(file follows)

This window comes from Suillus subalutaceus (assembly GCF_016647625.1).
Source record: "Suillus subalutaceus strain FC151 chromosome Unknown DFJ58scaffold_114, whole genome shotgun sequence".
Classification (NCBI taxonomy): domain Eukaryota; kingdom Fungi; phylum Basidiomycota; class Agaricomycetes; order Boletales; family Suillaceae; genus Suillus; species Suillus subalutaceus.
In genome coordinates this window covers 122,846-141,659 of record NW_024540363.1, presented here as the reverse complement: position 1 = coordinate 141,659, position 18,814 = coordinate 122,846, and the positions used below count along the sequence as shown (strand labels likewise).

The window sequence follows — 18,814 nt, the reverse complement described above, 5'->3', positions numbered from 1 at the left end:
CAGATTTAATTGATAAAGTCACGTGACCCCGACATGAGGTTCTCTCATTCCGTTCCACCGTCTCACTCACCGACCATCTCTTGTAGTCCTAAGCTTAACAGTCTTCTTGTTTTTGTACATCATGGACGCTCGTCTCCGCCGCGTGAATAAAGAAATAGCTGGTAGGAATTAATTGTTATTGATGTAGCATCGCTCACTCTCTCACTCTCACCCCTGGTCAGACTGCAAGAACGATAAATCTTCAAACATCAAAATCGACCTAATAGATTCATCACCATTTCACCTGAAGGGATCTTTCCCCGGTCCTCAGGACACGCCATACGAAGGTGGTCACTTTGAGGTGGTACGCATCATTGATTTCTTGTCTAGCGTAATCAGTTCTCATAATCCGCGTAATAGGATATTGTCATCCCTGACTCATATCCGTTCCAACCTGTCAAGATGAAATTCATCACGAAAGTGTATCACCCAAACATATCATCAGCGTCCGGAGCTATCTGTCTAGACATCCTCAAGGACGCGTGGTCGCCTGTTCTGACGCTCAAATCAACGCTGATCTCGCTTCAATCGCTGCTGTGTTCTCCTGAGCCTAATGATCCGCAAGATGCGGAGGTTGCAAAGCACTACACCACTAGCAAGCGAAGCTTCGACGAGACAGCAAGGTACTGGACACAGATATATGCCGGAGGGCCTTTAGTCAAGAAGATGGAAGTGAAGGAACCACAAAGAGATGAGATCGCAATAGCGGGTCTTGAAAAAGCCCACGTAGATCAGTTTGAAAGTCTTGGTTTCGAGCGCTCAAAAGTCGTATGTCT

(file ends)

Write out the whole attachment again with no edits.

This window comes from Suillus subalutaceus (assembly GCF_016647625.1).
Source record: "Suillus subalutaceus strain FC151 chromosome Unknown DFJ58scaffold_114, whole genome shotgun sequence".
Classification (NCBI taxonomy): domain Eukaryota; kingdom Fungi; phylum Basidiomycota; class Agaricomycetes; order Boletales; family Suillaceae; genus Suillus; species Suillus subalutaceus.
In genome coordinates this window covers 122,846-141,659 of record NW_024540363.1, presented here as the reverse complement: position 1 = coordinate 141,659, position 18,814 = coordinate 122,846, and the positions used below count along the sequence as shown (strand labels likewise).

The window sequence follows — 18,814 nt, the reverse complement described above, 5'->3', positions numbered from 1 at the left end:
CAGATTTAATTGATAAAGTCACGTGACCCCGACATGAGGTTCTCTCATTCCGTTCCACCGTCTCACTCACCGACCATCTCTTGTAGTCCTAAGCTTAACAGTCTTCTTGTTTTTGTACATCATGGACGCTCGTCTCCGCCGCGTGAATAAAGAAATAGCTGGTAGGAATTAATTGTTATTGATGTAGCATCGCTCACTCTCTCACTCTCACCCCTGGTCAGACTGCAAGAACGATAAATCTTCAAACATCAAAATCGACCTAATAGATTCATCACCATTTCACCTGAAGGGATCTTTCCCCGGTCCTCAGGACACGCCATACGAAGGTGGTCACTTTGAGGTGGTACGCATCATTGATTTCTTGTCTAGCGTAATCAGTTCTCATAATCCGCGTAATAGGATATTGTCATCCCTGACTCATATCCGTTCCAACCTGTCAAGATGAAATTCATCACGAAAGTGTATCACCCAAACATATCATCAGCGTCCGGAGCTATCTGTCTAGACATCCTCAAGGACGCGTGGTCGCCTGTTCTGACGCTCAAATCAACGCTGATCTCGCTTCAATCGCTGCTGTGTTCTCCTGAGCCTAATGATCCGCAAGATGCGGAGGTTGCAAAGCACTACACCACTAGCAAGCGAAGCTTCGACGAGACAGCAAGGTACTGGACACAGATATATGCCGGAGGGCCTTTAGTCAAGAAGATGGAAGTGAAGGAACCACAAAGAGATGAGATCGCAATAGCGGGTCTTGAAAAAGCCCACGTAGATCAGTTTGAAAGTCTTGGTTTCGAGCGCTCAAAAGTCGTATGTCT